It hasn’t been tough to be a bug recently in Jacksonville.
During an interview on AM1180’s “What’s on your Mind?” program, Larry Zetller talked about the recent exposure to buffalo gnats over the past few months. Zettler talked about how the weather may have something to do with the emergence of these bugs.
“The rain will have a lag effect. These little gnats like to breed in running clear streams within 50 kilometers of Jacksonville and I think that the runoff that we are seeing might have an impact on next year’s burst of these flies rather than now. My guess is that the gnats are slower to take wing right now from the stream because it has been a cooler winter season. I have a hunch that when they come out of the streams as adults and try to take the wing to feed on birds and mammals that if it is raining all the time they are not going to take the wings off and so I think it is an array effect based on their emergence rather than the actual water being high right now.”
The size of these bugs however, along with their ability to be incredibly elusive are what make them so difficult for any predator to catch including humans. For those wanting to try to avoid them, Zettler provides some tips of what to wear when outside along with what to wear.
“They have eyes, they can see shapes. They seem to be drawn more toward dark clothing than white clothing and when they get a little closer, that is when they start to smell CO2. They detect it and then when they get a little closer still, everyone’s body, everyone’s skin, apparently smells different to them and that is why some people are more prominent to being bitten than others. So what my understanding is that the sprays you get, the vanilla spray, kind of confuses them as they get closer to you, locking in on the CO2 perhaps. Then they get confused by that smell and they certainly do not want to be there.”
Don’t be fooled into thinking that only one type of these bugs exist however. Zettler details how buffalo gnats in fact belong to a list of different types of species and that no matter where you are, the severity of them all depend on the type of bug they are and the weather in the area.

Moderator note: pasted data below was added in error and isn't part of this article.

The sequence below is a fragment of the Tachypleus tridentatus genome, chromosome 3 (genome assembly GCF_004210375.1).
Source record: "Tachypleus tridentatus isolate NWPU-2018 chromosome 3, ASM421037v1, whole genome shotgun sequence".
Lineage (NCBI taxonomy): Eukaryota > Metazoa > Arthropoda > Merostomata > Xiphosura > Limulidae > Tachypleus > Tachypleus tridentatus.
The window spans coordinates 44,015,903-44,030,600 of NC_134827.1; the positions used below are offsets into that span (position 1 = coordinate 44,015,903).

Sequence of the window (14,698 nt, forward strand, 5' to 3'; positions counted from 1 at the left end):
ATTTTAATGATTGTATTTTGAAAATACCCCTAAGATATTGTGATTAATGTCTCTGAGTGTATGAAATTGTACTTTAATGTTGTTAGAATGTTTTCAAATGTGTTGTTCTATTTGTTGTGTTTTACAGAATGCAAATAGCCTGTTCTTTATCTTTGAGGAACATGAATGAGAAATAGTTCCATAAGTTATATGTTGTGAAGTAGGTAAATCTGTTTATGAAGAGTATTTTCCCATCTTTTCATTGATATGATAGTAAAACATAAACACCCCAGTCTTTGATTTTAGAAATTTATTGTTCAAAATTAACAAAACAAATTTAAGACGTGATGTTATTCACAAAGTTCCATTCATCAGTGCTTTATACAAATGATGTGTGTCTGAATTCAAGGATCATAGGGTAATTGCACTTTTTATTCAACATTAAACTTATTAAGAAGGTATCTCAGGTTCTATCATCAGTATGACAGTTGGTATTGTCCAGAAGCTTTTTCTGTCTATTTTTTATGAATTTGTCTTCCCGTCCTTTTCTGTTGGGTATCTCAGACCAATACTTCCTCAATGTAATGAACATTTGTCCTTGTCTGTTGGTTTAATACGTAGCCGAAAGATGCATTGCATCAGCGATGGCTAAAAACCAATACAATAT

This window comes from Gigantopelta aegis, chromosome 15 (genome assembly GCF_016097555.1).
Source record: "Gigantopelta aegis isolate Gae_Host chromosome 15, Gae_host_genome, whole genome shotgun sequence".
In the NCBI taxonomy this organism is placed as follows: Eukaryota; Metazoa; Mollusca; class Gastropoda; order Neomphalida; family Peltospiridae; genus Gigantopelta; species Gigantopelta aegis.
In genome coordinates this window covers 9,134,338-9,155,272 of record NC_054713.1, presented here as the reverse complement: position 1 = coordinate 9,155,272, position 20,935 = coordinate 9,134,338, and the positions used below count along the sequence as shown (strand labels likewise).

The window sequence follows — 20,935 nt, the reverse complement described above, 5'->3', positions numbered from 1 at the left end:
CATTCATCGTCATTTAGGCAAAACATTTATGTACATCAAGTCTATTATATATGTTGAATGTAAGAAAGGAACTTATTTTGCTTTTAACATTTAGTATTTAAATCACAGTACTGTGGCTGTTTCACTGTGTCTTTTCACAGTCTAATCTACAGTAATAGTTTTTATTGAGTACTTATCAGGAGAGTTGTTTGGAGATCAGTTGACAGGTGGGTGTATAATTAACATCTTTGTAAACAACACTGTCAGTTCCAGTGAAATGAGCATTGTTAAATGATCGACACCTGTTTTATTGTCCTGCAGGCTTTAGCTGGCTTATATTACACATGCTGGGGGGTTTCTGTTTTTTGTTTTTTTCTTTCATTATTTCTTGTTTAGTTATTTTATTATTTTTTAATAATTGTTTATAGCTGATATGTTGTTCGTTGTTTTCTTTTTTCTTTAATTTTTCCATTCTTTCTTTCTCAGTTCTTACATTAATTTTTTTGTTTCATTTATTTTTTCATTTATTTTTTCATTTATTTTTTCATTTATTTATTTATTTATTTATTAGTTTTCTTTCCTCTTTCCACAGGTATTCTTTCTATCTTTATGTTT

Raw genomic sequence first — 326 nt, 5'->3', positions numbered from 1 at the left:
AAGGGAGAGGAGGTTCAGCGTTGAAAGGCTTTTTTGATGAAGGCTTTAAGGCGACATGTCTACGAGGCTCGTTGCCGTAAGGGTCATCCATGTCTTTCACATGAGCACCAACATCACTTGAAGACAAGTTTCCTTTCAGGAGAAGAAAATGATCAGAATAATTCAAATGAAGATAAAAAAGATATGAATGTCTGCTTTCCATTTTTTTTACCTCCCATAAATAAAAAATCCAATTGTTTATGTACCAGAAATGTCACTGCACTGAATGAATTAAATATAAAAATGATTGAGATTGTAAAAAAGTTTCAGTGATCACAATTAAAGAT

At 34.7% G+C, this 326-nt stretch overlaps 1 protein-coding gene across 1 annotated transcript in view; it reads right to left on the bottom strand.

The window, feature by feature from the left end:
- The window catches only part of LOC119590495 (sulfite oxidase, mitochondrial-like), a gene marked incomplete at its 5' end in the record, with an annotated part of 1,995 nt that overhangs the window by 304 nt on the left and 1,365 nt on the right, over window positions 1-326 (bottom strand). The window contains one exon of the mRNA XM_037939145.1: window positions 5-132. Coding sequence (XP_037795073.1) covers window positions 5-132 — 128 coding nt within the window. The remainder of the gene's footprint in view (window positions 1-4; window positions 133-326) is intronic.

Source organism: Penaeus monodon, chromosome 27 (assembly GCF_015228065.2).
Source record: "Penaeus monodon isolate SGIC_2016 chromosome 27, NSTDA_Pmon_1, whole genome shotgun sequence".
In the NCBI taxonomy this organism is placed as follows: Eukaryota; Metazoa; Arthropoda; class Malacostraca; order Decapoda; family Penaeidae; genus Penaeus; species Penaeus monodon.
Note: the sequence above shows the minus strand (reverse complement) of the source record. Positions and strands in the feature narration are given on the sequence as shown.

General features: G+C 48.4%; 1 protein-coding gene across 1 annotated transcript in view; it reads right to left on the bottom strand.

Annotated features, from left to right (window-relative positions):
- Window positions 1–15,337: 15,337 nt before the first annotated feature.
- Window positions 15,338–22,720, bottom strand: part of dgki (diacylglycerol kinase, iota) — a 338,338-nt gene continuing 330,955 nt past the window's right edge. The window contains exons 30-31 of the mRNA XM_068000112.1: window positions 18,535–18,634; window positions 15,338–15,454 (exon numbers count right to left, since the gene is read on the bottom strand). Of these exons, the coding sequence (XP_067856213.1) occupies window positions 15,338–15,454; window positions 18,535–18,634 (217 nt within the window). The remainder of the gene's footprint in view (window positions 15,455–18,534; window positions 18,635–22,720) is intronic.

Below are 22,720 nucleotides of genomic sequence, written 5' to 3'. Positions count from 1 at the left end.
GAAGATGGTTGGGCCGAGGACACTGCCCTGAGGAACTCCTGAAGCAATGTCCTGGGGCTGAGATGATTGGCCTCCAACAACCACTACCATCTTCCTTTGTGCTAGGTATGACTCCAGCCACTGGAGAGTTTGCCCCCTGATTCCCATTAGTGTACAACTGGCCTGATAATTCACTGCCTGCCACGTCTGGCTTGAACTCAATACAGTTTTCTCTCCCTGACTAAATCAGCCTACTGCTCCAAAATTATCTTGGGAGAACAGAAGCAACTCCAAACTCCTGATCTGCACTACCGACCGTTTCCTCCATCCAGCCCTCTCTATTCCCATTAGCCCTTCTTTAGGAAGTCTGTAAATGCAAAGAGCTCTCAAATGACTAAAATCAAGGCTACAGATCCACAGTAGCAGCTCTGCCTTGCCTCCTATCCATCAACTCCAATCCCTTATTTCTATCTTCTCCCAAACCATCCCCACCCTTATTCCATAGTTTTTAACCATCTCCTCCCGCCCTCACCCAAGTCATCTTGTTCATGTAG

“It depends on the species. There is a lot of different species of these buffalo gnats. Some of them come out at different times of the year, some of them like certain Phs’ of water that they breed in. There is a number of different factors and a number of different species so it is hard to say which ones are in Iowa. My guess is same ones we have here. It is called Simulium Meridionale and it is the one that supposedly Lewis and Clark’s expedition had problems with. So I think what typically happens is that when they take to the wing from these streams that they breed in, most of them in these streams or trickles, then I think they are carried somewhat by wind so they can be blown into a certain area some days more than others. It is hard to say I have been in parts of Illinois where they have been exceptionally bad one day or two and the next they are not nearly as bad.”
As we move towards the tail end of June and head into July, do not assume that the buffalo gnats will be leaving anytime soon. According to Zettler, the deciding factor between them staying or going could depend on if the streams stay silk free in the area and whether or not the gnats have laid their eggs and gotten their blood meal or not. If either of these factors prove to be accurate, we may be seeing these critters for up to a year longer.